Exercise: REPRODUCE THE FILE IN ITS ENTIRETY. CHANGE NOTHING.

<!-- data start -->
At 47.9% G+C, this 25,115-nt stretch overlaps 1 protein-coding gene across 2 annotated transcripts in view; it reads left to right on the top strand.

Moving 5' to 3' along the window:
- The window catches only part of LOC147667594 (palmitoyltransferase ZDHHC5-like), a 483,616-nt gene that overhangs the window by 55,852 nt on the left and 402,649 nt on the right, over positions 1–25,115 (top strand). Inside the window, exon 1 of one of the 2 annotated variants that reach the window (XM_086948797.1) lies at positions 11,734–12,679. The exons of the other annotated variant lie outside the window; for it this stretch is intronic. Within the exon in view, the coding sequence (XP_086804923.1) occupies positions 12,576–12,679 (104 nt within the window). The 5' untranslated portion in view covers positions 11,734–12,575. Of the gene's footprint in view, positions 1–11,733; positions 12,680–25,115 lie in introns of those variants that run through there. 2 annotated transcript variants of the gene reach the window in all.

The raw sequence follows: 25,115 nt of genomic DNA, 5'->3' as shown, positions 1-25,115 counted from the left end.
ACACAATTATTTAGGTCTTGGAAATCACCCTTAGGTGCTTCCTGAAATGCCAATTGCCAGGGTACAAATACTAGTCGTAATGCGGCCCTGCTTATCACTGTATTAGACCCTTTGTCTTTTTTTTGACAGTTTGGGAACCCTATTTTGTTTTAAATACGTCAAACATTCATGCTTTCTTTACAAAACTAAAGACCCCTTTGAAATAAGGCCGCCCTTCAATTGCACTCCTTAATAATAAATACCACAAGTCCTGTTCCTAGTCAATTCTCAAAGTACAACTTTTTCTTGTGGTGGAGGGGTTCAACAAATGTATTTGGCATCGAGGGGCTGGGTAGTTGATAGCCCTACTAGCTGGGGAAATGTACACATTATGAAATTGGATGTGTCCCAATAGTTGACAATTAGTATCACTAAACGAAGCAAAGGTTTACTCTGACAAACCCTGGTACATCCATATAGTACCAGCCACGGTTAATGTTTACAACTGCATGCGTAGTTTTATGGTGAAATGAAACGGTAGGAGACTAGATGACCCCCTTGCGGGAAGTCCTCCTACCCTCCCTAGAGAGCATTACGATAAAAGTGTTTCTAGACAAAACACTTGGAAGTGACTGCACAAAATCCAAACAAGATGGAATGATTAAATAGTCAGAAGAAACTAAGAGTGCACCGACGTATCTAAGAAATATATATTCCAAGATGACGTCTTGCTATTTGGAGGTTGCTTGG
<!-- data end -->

At 47.9% G+C, this 25,115-nt stretch overlaps 1 protein-coding gene across 2 annotated transcripts in view; it reads left to right on the top strand.

Moving 5' to 3' along the window:
- The window catches only part of LOC147667594 (palmitoyltransferase ZDHHC5-like), a 483,616-nt gene that overhangs the window by 55,852 nt on the left and 402,649 nt on the right, over positions 1–25,115 (top strand). Inside the window, exon 1 of one of the 2 annotated variants that reach the window (XM_086948797.1) lies at positions 11,734–12,679. The exons of the other annotated variant lie outside the window; for it this stretch is intronic. Within the exon in view, the coding sequence (XP_086804923.1) occupies positions 12,576–12,679 (104 nt within the window). The 5' untranslated portion in view covers positions 11,734–12,575. Of the gene's footprint in view, positions 1–11,733; positions 12,680–25,115 lie in introns of those variants that run through there. 2 annotated transcript variants of the gene reach the window in all.

The raw sequence follows: 25,115 nt of genomic DNA, 5'->3' as shown, positions 1-25,115 counted from the left end.
ACACAATTATTTAGGTCTTGGAAATCACCCTTAGGTGCTTCCTGAAATGCCAATTGCCAGGGTACAAATACTAGTCGTAATGCGGCCCTGCTTATCACTGTATTAGACCCTTTGTCTTTTTTTTGACAGTTTGGGAACCCTATTTTGTTTTAAATACGTCAAACATTCATGCTTTCTTTACAAAACTAAAGACCCCTTTGAAATAAGGCCGCCCTTCAATTGCACTCCTTAATAATAAATACCACAAGTCCTGTTCCTAGTCAATTCTCAAAGTACAACTTTTTCTTGTGGTGGAGGGGTTCAACAAATGTATTTGGCATCGAGGGGCTGGGTAGTTGATAGCCCTACTAGCTGGGGAAATGTACACATTATGAAATTGGATGTGTCCCAATAGTTGACAATTAGTATCACTAAACGAAGCAAAGGTTTACTCTGACAAACCCTGGTACATCCATATAGTACCAGCCACGGTTAATGTTTACAACTGCATGCGTAGTTTTATGGTGAAATGAAACGGTAGGAGACTAGATGACCCCCTTGCGGGAAGTCCTCCTACCCTCCCTAGAGAGCATTACGATAAAAGTGTTTCTAGACAAAACACTTGGAAGTGACTGCACAAAATCCAAACAAGATGGAATGATTAAATAGTCAGAAGAAACTAAGAGTGCACCGACGTATCTAAGAAATATATATTCCAAGATGACGTCTTGCTATTTGGAGGTTGCTTGG